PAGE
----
The man with the greatest unibrow in MLB history is also behind one of the game's best phrases
As part of this weekly (hopefully) segment, I'd like to put a spotlight on an athlete who led an interesting life or career, yet is largely unknown by the average sports fan today.
Before there was Anthony Davis, there was Wally Moon. These two men owned their unibrows, letting that unique patch of hair above their noses grow freely and lusciously (Moon might have "The Brow" beat in this department, however).
Aside from his singularly-great eyebrow, Moon is mostly known for being a solid player for a number of years, and for being the originator of one of baseball's classic phrases: the "Moon shot."
Moon had a unique career in more ways than one.
Smart and Confident
Wally Moon was a smart guy. Both of his parents were teachers, so you better believe he was going to college, regardless of how stellar he was on the diamond. Moon received his Master's Degree in Administrative Education from Texas A&M while he was still a St. Louis Cardinals farmhand, infinitely impressive for a man that would soon be a regular on a Major League baseball field.
I'm speaking in hindsight, obviously, since I already know that Moon would become a big leaguer contributor. Back in 1954, though, no one seemed to know that except Wally himself.
The Cardinals were not entirely sold on the 23-year-old outfielder heading in the 1954 season, so many felt he should report to minor league camp for Spring Training. Moon decided he wasn't gonna do that. He headed to St. Petersburg instead, after GM Dick Meyer extended that option, unbeknownst to manager Eddie Stanky. This was where the big league club was, and Moon decided that he would either break camp with the Cardinals or retire, as he had a Master's Degree to fall back on and little reason to waste his time plucking away in the minors.
Wally Moon raked that spring and forced the Cardinals' hand; they added him to the Major League roster and traded away Enos Slaughter, a Cardinals legend and future HOF-er, to make room for him in the lineup.
St. Louis fans were not happy. They roared "WE WANT SLAUGHTER" during Moon's first at bat. He promptly hit a home run to start his MLB career, and would go on to win the Rookie of the Year award that season, hitting .304 with an .806 OPS. It was the beginning of an excellent 12-year career.
After five seasons and 12.3 bWAR, Moon was traded to the Los Angeles Dodgers in 1959, who had just played their first season in LA in '58. Dodgers GM Buzzie Bavasi (what a name) saw a buy-low opportunity in Moon, who was coming off an unproductive, injury-riddled season with the Cardinals, but had also been an All-Star the season prior and was entering his age-29 season. The Dodgers didn't give up much to get him; it was a savvy move for a GM looking to dig his team out of the National League cellar.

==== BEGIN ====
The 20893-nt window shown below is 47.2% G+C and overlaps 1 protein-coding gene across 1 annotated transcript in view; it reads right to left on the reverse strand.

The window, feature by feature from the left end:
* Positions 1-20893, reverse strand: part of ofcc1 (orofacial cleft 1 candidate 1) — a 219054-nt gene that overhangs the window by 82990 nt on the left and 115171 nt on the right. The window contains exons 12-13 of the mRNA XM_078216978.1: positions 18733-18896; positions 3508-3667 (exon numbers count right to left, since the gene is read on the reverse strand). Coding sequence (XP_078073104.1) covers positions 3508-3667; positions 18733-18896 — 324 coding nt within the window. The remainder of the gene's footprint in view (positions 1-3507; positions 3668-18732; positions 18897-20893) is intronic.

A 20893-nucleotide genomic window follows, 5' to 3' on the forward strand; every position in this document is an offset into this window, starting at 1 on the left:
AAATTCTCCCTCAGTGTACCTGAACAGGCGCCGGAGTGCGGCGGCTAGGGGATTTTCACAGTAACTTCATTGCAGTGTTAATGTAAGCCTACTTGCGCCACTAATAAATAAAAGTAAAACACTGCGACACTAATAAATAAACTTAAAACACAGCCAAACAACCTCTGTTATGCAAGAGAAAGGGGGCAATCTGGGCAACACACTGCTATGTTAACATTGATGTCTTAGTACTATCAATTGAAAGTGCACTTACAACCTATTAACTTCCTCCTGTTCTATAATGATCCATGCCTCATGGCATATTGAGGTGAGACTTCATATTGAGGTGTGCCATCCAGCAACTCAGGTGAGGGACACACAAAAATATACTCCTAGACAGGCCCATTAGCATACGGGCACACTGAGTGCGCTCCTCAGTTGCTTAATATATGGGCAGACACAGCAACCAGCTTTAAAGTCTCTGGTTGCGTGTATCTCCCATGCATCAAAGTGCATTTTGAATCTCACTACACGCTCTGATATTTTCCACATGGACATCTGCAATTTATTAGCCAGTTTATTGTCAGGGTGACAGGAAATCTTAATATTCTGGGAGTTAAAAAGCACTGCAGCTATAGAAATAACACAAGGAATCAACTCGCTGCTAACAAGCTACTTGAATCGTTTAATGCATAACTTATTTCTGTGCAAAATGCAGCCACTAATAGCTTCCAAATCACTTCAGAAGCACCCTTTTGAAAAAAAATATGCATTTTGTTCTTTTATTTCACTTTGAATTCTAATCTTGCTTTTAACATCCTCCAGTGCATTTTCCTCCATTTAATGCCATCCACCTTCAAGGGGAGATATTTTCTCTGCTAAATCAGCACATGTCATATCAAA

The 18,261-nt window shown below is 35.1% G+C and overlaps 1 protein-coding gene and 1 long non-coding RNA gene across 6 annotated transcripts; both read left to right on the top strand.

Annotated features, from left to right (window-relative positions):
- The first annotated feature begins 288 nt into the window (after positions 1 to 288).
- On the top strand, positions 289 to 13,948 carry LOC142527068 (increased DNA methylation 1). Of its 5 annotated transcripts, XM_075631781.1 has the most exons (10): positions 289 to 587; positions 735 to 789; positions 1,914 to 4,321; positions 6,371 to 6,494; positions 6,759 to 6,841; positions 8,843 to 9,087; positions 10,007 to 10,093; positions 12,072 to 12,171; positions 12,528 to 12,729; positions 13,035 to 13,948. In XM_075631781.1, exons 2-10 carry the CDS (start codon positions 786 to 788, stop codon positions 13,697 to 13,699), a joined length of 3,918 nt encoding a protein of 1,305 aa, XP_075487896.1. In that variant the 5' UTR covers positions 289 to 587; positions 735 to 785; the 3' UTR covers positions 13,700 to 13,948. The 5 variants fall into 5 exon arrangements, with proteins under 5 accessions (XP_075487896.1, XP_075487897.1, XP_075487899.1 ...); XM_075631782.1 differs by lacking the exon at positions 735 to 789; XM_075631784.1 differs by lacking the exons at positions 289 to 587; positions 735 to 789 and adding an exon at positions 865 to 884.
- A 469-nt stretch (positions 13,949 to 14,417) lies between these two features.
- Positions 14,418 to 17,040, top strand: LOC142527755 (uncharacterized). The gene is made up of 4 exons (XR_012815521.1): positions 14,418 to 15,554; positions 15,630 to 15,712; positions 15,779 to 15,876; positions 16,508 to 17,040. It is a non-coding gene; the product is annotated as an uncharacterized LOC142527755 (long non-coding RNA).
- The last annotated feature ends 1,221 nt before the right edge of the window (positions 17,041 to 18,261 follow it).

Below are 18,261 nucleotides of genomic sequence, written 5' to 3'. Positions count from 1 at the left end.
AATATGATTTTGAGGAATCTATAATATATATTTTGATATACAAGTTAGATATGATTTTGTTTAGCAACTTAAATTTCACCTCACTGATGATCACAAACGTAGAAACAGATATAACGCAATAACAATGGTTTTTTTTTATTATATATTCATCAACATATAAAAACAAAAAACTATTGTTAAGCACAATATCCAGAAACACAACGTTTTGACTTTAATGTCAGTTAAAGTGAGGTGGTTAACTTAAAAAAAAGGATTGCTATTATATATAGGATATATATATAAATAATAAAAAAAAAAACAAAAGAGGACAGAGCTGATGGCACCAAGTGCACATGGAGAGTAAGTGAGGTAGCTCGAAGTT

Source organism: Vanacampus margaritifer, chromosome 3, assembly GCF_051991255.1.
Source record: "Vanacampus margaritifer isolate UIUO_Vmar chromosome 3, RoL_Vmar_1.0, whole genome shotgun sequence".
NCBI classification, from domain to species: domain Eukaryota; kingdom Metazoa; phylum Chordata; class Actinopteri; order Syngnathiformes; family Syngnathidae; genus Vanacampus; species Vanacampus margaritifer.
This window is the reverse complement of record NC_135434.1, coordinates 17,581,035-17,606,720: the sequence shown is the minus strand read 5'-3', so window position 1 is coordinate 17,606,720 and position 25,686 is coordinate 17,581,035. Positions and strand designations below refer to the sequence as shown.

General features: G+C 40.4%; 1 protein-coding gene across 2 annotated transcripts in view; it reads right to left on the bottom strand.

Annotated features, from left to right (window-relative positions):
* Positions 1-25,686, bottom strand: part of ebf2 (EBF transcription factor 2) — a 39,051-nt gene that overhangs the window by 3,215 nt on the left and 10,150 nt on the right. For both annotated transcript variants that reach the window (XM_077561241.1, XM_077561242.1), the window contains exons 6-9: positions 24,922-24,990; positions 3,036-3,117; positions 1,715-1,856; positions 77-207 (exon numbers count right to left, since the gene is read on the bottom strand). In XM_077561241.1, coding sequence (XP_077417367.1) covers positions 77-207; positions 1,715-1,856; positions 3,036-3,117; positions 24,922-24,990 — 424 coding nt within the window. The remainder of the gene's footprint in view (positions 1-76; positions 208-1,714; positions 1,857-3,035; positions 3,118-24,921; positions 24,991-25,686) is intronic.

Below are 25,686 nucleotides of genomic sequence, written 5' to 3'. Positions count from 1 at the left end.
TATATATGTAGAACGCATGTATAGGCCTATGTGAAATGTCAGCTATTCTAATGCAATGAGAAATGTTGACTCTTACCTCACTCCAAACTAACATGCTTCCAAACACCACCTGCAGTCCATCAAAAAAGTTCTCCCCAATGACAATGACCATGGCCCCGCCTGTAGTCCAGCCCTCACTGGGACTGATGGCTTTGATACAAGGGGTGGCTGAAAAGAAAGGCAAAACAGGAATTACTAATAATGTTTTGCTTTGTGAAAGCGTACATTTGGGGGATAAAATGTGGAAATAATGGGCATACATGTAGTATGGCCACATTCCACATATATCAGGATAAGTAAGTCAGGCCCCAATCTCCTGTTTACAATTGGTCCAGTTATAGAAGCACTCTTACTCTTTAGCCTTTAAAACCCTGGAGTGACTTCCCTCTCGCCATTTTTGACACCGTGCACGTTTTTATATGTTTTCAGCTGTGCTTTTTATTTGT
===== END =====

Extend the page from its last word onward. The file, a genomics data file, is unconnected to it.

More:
The only problem was the Dodgers' home stadium. The Los Angeles Coliseum had some of the most bizarre dimensions in baseball history. Good luck hitting one out to right field, which extended 440 feet away in its deepest part. It was a bit more forgiving if you hit it directly down the right field line, as the foul pole was 300 feet away. Then you had the left field bleachers, situated just 250 feet from home plate and protected by a 42-foot screen. It was a strange fit for a baseball field, to put it mildly, and a place where left-handed hitters struggled mightily to produce any runs.
Wally Moon was a lefty, but his intuitive mind and superb hand-eye coordination allowed him to adjust to his difficult surroundings. He sought out the advice of his old teammate and friend, Stan Musial, who told him he should tweak his swing to drive the ball to left field more often, which he had shown the ability to do while in St. Louis.
Moon closed off his stance a bit, then mastered an inside-out swing to combat pitchers constantly throwing inside to lefties at the LA Coliseum. He called it an "educated slice."
He put up an .890 OPS and slugged 19 home runs that season, nine of which went over the left field screen at the Coliseum. These home runs became known as "Moon shots" to players and fans alike, due to Wally's last name and the majestic, high-arching trail of his opposite field bombs.
Thus, the phrase "Moon shot" was born.
Wally Moon also made Buzzie Bavasi a prophet, as the Dodgers went from finishing next-to-last in the National League in '58 to winning their first World Series in Los Angeles in '59, due in large part to their star left fielder's stellar season. Moon led all Dodger position players in bWAR, with 5.5, and helped cement the status of a franchise that would become an institution in Southern California.
So the next time a play-by-play commentator utters the phrase "Moon shot" after a hitter lofts a gravity-defying home run into the bleachers, remember who the source of that phrase was.
Wally Moon, who passed away in 2018, was a solid ballplayer, had a strong unibrow, and graced us with a damn good baseball phrase. Thank you, Mr. Moon.